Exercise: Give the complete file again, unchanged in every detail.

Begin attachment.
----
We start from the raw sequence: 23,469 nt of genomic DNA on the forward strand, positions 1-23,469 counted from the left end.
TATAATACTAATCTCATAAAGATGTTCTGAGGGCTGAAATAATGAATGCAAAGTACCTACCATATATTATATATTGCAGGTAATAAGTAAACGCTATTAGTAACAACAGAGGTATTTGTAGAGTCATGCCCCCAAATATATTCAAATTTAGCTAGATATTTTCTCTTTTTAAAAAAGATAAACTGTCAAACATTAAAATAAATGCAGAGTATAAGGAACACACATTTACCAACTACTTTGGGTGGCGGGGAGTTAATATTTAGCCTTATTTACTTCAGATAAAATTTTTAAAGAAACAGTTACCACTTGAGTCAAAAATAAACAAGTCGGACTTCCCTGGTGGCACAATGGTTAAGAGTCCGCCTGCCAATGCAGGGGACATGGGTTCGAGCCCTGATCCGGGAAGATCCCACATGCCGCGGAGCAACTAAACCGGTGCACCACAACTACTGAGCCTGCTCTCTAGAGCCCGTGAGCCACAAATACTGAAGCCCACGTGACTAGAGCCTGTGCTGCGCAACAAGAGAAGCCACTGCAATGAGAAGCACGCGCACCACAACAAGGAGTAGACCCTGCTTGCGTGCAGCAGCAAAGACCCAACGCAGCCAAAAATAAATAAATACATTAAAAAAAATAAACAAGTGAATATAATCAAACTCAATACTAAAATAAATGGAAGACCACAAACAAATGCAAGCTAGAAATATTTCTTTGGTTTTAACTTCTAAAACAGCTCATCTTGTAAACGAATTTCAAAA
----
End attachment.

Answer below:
We start from the raw sequence: 23,469 nt of genomic DNA on the forward strand, positions 1-23,469 counted from the left end.
TATAATACTAATCTCATAAAGATGTTCTGAGGGCTGAAATAATGAATGCAAAGTACCTACCATATATTATATATTGCAGGTAATAAGTAAACGCTATTAGTAACAACAGAGGTATTTGTAGAGTCATGCCCCCAAATATATTCAAATTTAGCTAGATATTTTCTCTTTTTAAAAAAGATAAACTGTCAAACATTAAAATAAATGCAGAGTATAAGGAACACACATTTACCAACTACTTTGGGTGGCGGGGAGTTAATATTTAGCCTTATTTACTTCAGATAAAATTTTTAAAGAAACAGTTACCACTTGAGTCAAAAATAAACAAGTCGGACTTCCCTGGTGGCACAATGGTTAAGAGTCCGCCTGCCAATGCAGGGGACATGGGTTCGAGCCCTGATCCGGGAAGATCCCACATGCCGCGGAGCAACTAAACCGGTGCACCACAACTACTGAGCCTGCTCTCTAGAGCCCGTGAGCCACAAATACTGAAGCCCACGTGACTAGAGCCTGTGCTGCGCAACAAGAGAAGCCACTGCAATGAGAAGCACGCGCACCACAACAAGGAGTAGACCCTGCTTGCGTGCAGCAGCAAAGACCCAACGCAGCCAAAAATAAATAAATACATTAAAAAAAATAAACAAGTGAATATAATCAAACTCAATACTAAAATAAATGGAAGACCACAAACAAATGCAAGCTAGAAATATTTCTTTGGTTTTAACTTCTAAAACAGCTCATCTTGTAAACGAATTTCAAAA